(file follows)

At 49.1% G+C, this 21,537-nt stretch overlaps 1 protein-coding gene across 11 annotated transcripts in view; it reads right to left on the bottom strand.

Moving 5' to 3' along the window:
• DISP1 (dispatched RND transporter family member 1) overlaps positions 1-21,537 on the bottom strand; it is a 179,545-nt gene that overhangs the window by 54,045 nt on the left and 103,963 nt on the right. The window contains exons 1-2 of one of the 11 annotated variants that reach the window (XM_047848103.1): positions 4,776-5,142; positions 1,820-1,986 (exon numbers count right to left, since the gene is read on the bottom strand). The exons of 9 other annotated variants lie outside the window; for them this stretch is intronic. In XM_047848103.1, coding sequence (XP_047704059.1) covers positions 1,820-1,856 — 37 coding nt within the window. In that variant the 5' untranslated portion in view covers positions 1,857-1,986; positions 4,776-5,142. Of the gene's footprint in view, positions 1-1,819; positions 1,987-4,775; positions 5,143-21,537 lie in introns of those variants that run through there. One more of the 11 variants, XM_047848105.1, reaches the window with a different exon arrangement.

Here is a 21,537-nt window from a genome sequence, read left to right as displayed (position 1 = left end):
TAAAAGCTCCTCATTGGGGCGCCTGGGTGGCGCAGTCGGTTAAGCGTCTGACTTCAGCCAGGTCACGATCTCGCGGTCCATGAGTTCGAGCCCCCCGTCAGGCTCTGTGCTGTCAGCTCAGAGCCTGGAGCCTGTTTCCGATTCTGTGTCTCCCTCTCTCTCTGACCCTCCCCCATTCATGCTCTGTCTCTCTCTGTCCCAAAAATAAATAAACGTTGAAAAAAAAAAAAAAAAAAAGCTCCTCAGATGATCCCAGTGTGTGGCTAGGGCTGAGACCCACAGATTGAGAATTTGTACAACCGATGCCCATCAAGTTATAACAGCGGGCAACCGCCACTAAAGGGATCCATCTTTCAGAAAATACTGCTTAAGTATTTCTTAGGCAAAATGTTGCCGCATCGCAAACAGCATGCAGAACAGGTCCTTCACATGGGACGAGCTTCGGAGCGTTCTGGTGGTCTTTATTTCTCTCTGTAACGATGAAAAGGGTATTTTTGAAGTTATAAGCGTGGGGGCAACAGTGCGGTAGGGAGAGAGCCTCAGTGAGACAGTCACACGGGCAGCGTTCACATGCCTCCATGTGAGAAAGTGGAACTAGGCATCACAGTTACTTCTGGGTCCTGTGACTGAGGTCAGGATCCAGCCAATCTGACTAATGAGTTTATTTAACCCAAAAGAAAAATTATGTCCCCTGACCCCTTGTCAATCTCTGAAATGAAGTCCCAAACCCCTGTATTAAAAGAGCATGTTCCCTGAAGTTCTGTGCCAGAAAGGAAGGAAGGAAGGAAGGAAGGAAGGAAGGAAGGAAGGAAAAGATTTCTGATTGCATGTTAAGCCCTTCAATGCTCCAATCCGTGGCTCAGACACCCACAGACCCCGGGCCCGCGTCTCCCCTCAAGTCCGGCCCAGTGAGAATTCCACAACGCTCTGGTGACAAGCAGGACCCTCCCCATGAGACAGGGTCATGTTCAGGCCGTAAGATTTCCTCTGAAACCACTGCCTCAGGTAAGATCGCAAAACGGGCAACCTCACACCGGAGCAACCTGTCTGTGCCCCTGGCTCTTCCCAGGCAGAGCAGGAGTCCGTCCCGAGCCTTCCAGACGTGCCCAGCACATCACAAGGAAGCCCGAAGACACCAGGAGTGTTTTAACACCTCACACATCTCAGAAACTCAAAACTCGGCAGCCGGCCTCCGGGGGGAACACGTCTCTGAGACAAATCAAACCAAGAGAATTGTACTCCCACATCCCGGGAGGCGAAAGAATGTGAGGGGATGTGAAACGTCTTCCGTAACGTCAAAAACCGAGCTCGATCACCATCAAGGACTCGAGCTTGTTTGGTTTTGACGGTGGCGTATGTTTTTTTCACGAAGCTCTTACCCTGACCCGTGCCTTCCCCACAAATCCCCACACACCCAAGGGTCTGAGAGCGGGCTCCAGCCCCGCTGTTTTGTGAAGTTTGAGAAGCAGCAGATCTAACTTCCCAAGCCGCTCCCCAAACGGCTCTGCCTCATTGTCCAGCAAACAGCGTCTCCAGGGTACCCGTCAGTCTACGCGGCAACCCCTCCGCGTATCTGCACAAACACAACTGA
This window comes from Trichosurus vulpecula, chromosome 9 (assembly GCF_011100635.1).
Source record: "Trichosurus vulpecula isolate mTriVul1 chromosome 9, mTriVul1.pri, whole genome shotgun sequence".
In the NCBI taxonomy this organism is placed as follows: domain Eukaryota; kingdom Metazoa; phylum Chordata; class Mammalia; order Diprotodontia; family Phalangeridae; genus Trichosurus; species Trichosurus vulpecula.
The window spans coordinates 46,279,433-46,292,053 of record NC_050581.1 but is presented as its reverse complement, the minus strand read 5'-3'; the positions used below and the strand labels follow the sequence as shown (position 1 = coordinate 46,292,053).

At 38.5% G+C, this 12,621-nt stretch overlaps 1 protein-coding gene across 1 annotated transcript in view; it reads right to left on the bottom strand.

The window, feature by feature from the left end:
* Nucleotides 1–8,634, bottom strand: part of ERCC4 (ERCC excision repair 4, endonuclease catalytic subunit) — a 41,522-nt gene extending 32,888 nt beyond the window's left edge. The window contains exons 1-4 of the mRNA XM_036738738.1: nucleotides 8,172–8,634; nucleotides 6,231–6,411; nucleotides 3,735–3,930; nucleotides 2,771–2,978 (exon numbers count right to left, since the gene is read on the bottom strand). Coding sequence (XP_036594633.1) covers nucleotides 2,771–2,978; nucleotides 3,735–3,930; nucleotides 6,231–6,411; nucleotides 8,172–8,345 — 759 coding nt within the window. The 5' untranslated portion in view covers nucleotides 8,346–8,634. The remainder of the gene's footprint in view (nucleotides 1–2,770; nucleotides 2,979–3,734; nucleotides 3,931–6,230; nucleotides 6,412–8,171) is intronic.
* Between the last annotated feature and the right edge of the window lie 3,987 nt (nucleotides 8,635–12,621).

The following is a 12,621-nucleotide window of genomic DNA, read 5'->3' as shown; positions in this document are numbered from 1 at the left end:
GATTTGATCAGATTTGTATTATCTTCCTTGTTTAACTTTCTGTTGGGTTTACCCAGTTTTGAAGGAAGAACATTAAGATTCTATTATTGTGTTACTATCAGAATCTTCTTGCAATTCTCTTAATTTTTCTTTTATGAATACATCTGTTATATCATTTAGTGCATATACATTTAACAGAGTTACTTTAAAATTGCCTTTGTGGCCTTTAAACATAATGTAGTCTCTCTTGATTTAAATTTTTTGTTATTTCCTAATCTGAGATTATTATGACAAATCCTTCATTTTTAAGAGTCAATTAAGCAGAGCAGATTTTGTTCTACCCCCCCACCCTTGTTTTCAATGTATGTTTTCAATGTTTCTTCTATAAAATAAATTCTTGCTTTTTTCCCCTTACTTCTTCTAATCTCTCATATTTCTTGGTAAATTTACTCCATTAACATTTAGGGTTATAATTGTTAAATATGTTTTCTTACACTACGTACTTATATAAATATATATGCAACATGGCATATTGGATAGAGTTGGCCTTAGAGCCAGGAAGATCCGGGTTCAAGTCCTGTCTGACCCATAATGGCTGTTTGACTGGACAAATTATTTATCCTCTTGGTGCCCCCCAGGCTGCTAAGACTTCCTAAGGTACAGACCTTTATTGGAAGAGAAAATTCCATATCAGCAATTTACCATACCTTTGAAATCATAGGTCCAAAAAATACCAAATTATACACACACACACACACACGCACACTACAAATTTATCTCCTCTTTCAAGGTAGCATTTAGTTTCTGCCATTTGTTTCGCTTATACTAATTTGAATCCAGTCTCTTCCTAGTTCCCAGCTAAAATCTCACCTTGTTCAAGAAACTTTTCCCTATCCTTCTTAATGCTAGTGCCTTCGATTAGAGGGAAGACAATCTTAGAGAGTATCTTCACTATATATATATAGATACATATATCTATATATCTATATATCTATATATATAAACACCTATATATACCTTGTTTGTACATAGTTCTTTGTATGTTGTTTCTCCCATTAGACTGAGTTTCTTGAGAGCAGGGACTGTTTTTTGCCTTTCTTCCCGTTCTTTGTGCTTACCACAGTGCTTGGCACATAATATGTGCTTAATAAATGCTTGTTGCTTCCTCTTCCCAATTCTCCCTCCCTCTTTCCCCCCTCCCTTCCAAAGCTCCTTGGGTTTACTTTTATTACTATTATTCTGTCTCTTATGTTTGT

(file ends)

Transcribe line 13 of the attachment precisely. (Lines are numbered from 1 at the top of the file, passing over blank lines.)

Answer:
* Between the last annotated feature and the right edge of the window lie 3,987 nt (nucleotides 8,635–12,621).